Chasing pots of Hollywood gold

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The Independent Culture

There are plenty of reasons to visit New Zealand, but if you were to peruse one of its holiday brochures, might you flick past pictures of stunning scenery and vineyards full of Sauvignon Blanc to gawp at something more mundane? Are you the kind of person who would ignore the country's famous whale-watching and adventure sports, and instead dream of visiting a field once occupied by the actor Martin Freeman, plus some men with pointy ears and hairy feet?

I only ask because John Key, that nation's Prime Minister, reckons you are. He's spending around £100 million of taxpayer money, and has agreed to re-write longstanding laws designed to protect vulnerable low-income workers, in order to prevent supposedly-patriotic film-maker Sir Peter Jackson from following through on a threat to move production of the two forthcoming Hobbit films to an alternative country.

After emergency meetings with some extremely-wealthy Hollywood executives, Mr Key on Wednesday announced the cost of keeping The Hobbit: an extra £25m tax break, plus a pledge to waive trade union and wage law for the film industry, so workers there can be paid less than the minimum wage, for a 14 hour day. This, he claimed, will "safeguard thousands of jobs" and "promote New Zealand on the world stage."

Now, I live in Los Angeles, not a million miles from Bel Air, where Mr Alan Horn, the studio chief of Warner Brothers, occupies a mansion next door to the opulent estate where Sonny Bono and Cher used to live. So trust me when I say that he and his company do not exactly seem to be strapped for cash. Neither are their planned Hobbit films likely to be a financial drain: the three Lord of the Rings made almost £1.25 billion at cinemas alone.

New Zealand nonetheless sees fit to re-write its laws and spend roughly £25 for every man, woman and child in the nation, in order to add some percentage points to Warner's profits. Its citizens apparently approve of this, too: at the weekend, thousands of demonstrators took to the streets of Auckland waving signs with slogans like: "We Love Middle Earth."

But is The Hobbit worth fighting for? No one really knows. Sure, plenty of locals will get some itinerant work on its set. But in terms of long-term jobs, the picture is murky. The country's entire film industry currently employs just 7,000 people; even if it doubles in size, it's hardly going to become financially significant. Will investment flow into New Zealand's wider economy, through tourism and the like, because of the films? I wouldn't count on it. Will they help more big movies get made there in future? Not unless the government keeps ponying-up more cash.

All of which raises a wider question: should major studio films ever be subsidised? On a global level, movies benefit from more public cash than any other art form. Yet unlike many theatres or galleries (which would cease to exist without state subsidy), they are already part of a hugely profitable industry, dominated by global corporations. And if subsidies were removed, these firms would still turn a decent profit.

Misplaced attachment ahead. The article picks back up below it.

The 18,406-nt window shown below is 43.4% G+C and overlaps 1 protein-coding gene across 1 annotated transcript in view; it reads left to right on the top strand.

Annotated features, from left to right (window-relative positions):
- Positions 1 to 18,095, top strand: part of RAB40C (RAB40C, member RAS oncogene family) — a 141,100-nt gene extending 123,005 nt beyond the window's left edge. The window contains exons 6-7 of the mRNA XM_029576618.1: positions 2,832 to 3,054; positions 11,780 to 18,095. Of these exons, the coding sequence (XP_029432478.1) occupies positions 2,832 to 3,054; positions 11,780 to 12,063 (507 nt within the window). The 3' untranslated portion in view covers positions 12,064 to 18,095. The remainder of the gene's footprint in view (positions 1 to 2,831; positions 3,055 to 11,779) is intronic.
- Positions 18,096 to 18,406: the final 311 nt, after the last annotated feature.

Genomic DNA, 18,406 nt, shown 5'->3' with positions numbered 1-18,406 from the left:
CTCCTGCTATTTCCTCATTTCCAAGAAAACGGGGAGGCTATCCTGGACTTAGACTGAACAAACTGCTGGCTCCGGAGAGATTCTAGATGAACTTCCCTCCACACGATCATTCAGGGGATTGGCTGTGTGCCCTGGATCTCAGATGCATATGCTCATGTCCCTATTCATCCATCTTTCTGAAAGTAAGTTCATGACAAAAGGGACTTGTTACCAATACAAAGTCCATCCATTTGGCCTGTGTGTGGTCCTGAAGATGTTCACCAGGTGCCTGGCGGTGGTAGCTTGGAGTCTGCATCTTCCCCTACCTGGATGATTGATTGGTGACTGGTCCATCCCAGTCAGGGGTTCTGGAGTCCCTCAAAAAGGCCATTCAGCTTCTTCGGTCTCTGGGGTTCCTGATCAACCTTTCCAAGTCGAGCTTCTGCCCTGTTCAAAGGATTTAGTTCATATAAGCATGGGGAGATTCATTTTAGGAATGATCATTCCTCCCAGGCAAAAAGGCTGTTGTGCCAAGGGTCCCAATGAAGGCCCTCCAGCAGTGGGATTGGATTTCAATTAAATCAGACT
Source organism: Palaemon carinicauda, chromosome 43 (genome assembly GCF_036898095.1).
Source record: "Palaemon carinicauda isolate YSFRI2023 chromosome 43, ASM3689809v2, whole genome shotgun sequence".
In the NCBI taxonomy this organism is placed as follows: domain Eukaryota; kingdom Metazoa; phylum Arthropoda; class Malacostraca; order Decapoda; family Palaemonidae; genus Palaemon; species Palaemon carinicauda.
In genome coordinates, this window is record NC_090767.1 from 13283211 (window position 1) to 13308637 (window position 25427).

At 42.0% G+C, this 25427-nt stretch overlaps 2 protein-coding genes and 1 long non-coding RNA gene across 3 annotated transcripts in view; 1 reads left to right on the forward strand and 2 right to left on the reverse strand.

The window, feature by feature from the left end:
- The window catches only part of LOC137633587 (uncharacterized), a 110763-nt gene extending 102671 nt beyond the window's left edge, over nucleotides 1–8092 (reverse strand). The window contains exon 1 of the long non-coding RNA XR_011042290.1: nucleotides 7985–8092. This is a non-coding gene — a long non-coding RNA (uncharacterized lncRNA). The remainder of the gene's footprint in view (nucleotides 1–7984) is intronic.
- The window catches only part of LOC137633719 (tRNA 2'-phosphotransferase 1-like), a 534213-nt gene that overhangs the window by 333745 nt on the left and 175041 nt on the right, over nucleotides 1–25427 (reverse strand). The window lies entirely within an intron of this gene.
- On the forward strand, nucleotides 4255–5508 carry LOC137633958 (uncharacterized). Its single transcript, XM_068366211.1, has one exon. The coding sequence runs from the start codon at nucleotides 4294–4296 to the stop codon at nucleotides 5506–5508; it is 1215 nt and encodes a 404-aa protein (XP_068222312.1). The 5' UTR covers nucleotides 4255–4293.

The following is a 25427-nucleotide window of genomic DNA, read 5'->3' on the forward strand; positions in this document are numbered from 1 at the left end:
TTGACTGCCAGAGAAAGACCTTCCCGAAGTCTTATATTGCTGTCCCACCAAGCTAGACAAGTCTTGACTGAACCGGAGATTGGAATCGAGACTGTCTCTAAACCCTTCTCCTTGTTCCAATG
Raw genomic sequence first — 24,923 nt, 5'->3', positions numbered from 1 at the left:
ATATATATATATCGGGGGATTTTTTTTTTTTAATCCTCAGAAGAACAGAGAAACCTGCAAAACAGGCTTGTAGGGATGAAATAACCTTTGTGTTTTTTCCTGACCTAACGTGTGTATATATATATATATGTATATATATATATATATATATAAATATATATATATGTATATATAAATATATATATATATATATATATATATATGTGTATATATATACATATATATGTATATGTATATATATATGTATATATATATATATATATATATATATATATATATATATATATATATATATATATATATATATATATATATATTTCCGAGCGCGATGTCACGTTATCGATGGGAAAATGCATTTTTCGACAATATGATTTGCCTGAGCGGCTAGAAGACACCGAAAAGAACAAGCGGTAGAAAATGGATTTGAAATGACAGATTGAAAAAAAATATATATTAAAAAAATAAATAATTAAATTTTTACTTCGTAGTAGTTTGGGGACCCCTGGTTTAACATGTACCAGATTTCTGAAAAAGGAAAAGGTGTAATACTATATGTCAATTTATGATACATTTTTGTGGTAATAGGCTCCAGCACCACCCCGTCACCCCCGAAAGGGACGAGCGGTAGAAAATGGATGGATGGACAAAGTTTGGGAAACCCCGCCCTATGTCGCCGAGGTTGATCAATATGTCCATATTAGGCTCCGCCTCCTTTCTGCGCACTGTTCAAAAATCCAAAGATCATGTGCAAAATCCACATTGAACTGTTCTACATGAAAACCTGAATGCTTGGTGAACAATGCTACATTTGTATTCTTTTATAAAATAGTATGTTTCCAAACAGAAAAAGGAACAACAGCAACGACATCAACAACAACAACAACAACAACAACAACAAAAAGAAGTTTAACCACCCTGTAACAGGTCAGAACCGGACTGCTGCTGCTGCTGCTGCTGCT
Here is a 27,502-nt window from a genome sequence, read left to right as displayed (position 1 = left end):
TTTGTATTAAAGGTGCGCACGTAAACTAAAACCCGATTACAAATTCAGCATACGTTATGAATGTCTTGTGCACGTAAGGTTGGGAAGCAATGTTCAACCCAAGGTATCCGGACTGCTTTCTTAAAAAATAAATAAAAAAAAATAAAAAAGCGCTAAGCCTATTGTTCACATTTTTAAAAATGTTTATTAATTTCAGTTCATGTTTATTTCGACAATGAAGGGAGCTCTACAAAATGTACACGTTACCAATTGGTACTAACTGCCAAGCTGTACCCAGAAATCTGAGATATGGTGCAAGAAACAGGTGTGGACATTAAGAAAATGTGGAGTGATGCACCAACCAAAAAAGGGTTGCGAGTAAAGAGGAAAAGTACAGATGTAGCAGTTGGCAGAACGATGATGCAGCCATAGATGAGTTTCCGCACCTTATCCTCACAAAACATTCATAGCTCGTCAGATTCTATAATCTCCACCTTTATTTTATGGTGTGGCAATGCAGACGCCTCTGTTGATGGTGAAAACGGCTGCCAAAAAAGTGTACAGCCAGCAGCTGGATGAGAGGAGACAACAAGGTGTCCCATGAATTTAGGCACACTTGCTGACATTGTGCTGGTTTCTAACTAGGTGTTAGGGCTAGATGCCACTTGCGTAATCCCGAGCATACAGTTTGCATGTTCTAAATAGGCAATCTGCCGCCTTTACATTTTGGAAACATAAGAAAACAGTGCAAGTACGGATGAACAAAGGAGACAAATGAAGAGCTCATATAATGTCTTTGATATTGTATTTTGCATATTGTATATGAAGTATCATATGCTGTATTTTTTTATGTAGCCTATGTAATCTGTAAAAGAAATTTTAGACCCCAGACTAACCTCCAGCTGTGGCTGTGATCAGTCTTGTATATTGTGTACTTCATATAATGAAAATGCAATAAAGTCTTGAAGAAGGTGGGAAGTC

David Cameron appears to appreciate this point, which may be why he scrapped the Film Council, upsetting quite a few millionaire luvvies in the process. The taxpayers of Michigan also get it, since they just learned that their subsidy programme, which cost $120m in two years, led to an overall decline in film industry jobs. So New Zealand should be careful: Hobbits look similar to leprechauns, and we all know what happens to people who go chasing their pots of gold.







Welcome innovation starts at the bottom



It's been a while since mankind managed significantly to improve the business of wiping one's bottom (the launch of Andrex "quilted" was probably our last great leap forward) so thank goodness for Kimberly Clark, one of the world's biggest makers of bog roll, who claim to have come up with the biggest improvement in defecation technology in over a century: tube-free toilet paper.

This splendid new product allows every last piece of a roll to be used, since there's no brown cardboard in the middle for the final sheet of two-ply to be frustratingly glued to. Its patented design is good news for the environment, too: no card means fewer trees go into a roll, and there's no leftover waste to clog the bathroom bin. Next Monday sees these new items hit US stores.

Within a few years, they deserve to be ubiquitous. Traditionalists may of course mourn the loss of old-fashioned toilet rolls since, as any Blue Peter fan will tell you, cardboard tubes are second only to cereal boxes in usefulness for childhood arts and crafts. But such is progress.



Divided by language, united in prejudice



My son, aged four months, came back from his "mother and baby" class in Los Angeles yesterday with an angry red mark on his arm. Discussing its provenance, my wife made a fascinating discovery: in America, the phrase "Chinese burn" is meaningless; they call it an "Indian burn".

Britain and the US are of course two nations divided by a common language. But here, we are united by prejudice. The two phrases allude to the skin colour of ethnic minorities. A Canadian friend, by contrast, grew up calling the "Chinese burn" a "morsure de serpent" – literally "a snake bite." In this, if nothing else, French speakers are ever so politically correct.

g.adams@independent.co.uk

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